Cafe at Minnwest Tech campus provides common ground
WILLMAR -- Chef Grant Huisinga has 10 years of food preparation experience and is in his third year as a business owner.
Not bad for a guy who's only 25.
"I knew I wanted to be in the industry," said Huisinga of his early decision to attend culinary school in Minneapolis and spend his days satisfying people's taste buds.
Huisinga, a Willmar resident, owns and operates Heglund Catering and also provides weekday noon meals at MinnWest Commons, located on the MinnWest Technology campus.
Both parts of his business are based in the spacious kitchen and window-lined cafeteria on the grand, historic campus that had once fed hundreds of people three meals a day when it was the Willmar Regional Treatment Center.
The state closed the hospital and sold the grounds and most of the buildings four years ago to Nova Tech Engineering and Life Science Innovations.
The campus is being transformed into a high-tech center for innovative businesses that are within walking distance of each other and within walking distance of a physical fitness center, the cafe and -- starting this spring -- a day care center.
It's "really exciting" to be part of the transformation, said Huisinga, who did some revamping of the kitchen and with the help of his wife, Cari, and mentor Mike Heglund, has been running both sides of his ambitious enterprise.
Despite work weeks of up to 70 hours, it's obvious Huisinga is having fun and enjoying success. There a hint of grin ready to take full bloom when he talks about his work. The catering side is the primary part of the business, with jobs as small as an eight-person lunch and as big as 1,000.
Huisinga purchased the catering business from Heglund three years ago. The two had worked together at the former "All-A-Bord" restaurant, where Huisinga started working when he was 15.
Because it had been an established, successful business when he bought it, Huisinga decided to keep the "Heglund Catering" name. "Mike was generous enough to let me use it," he said.
Family ties with the owners of MinnWest helped him decide to locate the catering business on the campus. With that lease came the agreement that Huisinga would also provide food service, which developers view as another important piece of the business environment that's crucial for MinnWest's growth.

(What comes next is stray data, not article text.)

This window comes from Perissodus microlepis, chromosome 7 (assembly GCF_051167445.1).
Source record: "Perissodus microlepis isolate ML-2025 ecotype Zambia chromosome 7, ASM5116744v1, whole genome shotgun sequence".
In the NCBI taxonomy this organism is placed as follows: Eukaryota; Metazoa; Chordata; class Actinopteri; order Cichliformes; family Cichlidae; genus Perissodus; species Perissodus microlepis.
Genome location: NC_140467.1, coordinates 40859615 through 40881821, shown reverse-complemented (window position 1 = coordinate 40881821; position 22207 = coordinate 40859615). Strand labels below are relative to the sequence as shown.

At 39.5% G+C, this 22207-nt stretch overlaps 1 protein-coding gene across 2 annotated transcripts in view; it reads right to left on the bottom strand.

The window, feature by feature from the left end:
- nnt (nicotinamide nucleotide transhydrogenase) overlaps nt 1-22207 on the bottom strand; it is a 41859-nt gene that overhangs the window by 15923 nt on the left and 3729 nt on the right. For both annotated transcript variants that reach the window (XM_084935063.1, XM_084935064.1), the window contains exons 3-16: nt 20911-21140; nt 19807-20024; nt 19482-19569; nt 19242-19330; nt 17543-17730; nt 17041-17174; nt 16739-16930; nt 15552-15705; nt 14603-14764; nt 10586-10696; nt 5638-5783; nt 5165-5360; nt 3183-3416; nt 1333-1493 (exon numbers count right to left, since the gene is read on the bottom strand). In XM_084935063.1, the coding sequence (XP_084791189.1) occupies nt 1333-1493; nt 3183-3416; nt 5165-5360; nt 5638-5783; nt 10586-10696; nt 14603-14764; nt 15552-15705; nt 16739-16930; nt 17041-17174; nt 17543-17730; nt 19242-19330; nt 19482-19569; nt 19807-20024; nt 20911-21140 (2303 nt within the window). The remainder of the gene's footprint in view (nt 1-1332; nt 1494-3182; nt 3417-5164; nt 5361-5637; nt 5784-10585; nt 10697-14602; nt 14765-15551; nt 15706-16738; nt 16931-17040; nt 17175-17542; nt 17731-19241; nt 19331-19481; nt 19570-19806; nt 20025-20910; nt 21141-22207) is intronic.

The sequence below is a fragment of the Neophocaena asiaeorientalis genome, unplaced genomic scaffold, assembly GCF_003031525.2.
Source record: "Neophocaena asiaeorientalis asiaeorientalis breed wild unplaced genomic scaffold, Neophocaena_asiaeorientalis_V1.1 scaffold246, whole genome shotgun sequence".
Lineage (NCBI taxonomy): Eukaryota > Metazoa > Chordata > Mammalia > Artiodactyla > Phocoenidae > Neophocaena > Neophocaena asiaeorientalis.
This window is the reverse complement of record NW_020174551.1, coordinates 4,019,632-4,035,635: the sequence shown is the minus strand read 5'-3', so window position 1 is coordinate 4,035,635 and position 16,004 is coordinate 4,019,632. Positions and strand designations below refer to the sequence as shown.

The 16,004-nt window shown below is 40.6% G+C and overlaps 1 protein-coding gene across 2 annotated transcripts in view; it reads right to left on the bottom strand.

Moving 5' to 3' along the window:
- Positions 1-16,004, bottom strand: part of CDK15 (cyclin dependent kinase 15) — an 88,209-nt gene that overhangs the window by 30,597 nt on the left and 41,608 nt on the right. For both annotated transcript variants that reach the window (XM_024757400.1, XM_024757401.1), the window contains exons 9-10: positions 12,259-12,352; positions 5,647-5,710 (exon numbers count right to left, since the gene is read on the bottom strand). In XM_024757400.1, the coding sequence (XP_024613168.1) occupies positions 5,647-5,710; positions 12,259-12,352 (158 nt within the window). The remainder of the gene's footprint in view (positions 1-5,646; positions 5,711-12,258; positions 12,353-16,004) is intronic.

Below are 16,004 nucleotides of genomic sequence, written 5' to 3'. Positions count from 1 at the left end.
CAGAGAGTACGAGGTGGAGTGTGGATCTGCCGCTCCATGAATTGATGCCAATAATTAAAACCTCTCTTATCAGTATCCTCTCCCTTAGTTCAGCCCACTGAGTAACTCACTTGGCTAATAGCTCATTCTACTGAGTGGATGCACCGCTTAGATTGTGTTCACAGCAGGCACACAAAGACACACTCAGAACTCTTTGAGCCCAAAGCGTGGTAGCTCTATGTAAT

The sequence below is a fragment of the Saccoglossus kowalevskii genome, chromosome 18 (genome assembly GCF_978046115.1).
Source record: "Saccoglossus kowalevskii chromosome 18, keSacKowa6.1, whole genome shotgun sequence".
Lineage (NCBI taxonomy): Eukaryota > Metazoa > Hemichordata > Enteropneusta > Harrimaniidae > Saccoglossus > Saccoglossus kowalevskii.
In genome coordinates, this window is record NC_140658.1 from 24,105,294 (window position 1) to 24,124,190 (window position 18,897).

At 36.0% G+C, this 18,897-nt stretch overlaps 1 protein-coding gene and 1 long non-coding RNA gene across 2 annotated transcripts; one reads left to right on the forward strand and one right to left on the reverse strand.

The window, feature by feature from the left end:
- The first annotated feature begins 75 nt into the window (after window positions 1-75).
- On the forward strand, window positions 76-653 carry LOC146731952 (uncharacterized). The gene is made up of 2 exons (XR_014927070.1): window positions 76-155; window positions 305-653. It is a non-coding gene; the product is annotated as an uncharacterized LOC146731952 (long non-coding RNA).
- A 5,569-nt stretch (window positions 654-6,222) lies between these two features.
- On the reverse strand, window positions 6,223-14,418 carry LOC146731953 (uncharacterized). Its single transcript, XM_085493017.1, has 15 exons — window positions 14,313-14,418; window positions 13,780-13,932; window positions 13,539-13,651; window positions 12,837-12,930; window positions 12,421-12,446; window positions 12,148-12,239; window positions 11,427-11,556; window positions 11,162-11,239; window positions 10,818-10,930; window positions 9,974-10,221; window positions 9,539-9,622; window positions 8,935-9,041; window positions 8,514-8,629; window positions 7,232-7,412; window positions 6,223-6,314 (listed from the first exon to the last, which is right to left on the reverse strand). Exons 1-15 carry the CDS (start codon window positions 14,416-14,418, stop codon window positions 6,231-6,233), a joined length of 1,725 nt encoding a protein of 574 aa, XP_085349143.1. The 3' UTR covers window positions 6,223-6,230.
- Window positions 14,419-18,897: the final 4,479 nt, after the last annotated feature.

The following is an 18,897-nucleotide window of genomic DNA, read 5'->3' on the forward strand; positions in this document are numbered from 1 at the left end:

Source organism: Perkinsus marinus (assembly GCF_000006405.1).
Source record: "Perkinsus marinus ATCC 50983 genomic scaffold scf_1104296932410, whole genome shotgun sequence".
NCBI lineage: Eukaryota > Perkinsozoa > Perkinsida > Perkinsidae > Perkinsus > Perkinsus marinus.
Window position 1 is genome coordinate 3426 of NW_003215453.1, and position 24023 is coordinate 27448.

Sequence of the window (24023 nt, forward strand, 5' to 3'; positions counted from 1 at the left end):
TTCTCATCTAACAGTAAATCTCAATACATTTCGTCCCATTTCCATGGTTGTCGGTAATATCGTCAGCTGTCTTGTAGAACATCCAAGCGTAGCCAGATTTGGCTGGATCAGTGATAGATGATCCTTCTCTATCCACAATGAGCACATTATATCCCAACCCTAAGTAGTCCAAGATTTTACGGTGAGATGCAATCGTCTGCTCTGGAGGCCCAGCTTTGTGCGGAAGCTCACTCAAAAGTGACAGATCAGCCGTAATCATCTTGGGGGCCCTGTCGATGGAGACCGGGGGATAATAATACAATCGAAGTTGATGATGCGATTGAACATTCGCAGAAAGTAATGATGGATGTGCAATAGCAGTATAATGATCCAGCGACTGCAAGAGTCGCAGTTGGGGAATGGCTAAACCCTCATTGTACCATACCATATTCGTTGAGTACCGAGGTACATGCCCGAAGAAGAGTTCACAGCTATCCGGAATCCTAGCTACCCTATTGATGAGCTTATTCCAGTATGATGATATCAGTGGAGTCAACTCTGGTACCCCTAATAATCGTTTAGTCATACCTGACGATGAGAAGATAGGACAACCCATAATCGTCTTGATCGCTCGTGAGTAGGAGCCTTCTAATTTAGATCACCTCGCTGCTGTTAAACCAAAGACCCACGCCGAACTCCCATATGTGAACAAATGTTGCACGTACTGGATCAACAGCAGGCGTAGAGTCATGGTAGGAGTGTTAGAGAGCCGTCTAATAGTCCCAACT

Offering those amenities in one location is designed to attract new businesses and employees and help colleagues network.
That plan worked, according to a group of customer service representatives from Nova Tech who eat at the cafe three to four times a week.
Dave Broze said the cafe is convenient and the food is good.
Considering the gas and time it takes to drive downtown to a restaurant or home to eat left-overs, Jay Halliday figures it's far cheaper to eat at MinnWest Commons.
The a la carte cafe is open from 11:30 a.m. to 1:30 p.m. Monday through Friday. A daily homemade hot special is offered for less than $4 and there's always soup, salad, sandwiches and Cari's homemade bars and cookies. The monthly menus are posted on MinnWest's Web site: www.mnwesttechnology.com.
"It keeps everything so central," said Aaron Madsen. He likes the fact that Huisinga asks his customers what they'd like to see on the menu. "It's really pretty neat."
There are 250 people working on the campus, said Huisinga, and up to 80 will eat at the cafeteria daily.
The cafe is "open to everyone," Huisinga said. "Word is kind of getting around."
MinnWest Commons is ideal for people who are looking for "a good cheap lunch" that's home made and served without the flare of a restaurant, he said.
For Huisinga, the thrill of the job is the "instant gratification" he experiences when he sees people enjoying food he's made. "I love the reaction of people," he said.
"That's where it's at for me."